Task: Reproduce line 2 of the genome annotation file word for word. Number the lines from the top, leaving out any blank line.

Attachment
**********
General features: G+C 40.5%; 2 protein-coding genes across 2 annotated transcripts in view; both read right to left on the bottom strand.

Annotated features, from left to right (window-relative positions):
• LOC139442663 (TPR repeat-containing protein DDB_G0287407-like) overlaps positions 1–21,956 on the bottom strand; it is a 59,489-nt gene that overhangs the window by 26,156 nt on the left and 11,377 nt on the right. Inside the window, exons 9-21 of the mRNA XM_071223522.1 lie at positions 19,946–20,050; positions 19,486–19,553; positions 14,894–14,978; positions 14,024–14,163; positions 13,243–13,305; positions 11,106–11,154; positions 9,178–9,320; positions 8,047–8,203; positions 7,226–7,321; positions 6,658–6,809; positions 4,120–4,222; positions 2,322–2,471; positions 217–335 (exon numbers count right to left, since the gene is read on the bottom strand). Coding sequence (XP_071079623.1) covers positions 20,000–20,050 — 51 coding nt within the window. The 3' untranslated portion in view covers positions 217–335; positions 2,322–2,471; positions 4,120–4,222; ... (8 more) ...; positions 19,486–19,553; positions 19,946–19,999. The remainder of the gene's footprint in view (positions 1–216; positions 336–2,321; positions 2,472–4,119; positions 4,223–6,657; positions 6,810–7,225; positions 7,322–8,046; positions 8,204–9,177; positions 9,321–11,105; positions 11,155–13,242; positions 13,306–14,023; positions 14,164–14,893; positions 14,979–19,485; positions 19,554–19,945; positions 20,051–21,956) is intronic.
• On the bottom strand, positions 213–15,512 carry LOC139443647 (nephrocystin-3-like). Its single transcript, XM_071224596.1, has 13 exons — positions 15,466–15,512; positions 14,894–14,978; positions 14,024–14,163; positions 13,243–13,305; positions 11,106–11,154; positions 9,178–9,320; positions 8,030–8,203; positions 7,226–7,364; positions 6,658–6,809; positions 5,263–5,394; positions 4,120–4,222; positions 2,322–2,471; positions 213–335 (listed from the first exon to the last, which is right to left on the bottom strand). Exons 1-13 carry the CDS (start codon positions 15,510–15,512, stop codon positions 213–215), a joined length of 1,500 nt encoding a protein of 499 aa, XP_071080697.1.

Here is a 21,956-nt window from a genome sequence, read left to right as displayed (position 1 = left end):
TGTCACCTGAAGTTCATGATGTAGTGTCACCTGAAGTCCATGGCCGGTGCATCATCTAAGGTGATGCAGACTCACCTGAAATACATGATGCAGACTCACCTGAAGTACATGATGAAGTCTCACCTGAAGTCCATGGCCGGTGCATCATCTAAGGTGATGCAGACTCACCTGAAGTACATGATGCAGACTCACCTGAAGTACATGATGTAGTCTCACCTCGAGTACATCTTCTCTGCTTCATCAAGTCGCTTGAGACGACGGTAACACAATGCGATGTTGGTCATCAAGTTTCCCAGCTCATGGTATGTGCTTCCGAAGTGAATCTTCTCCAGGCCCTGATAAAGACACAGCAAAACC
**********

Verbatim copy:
Annotated features, from left to right (window-relative positions):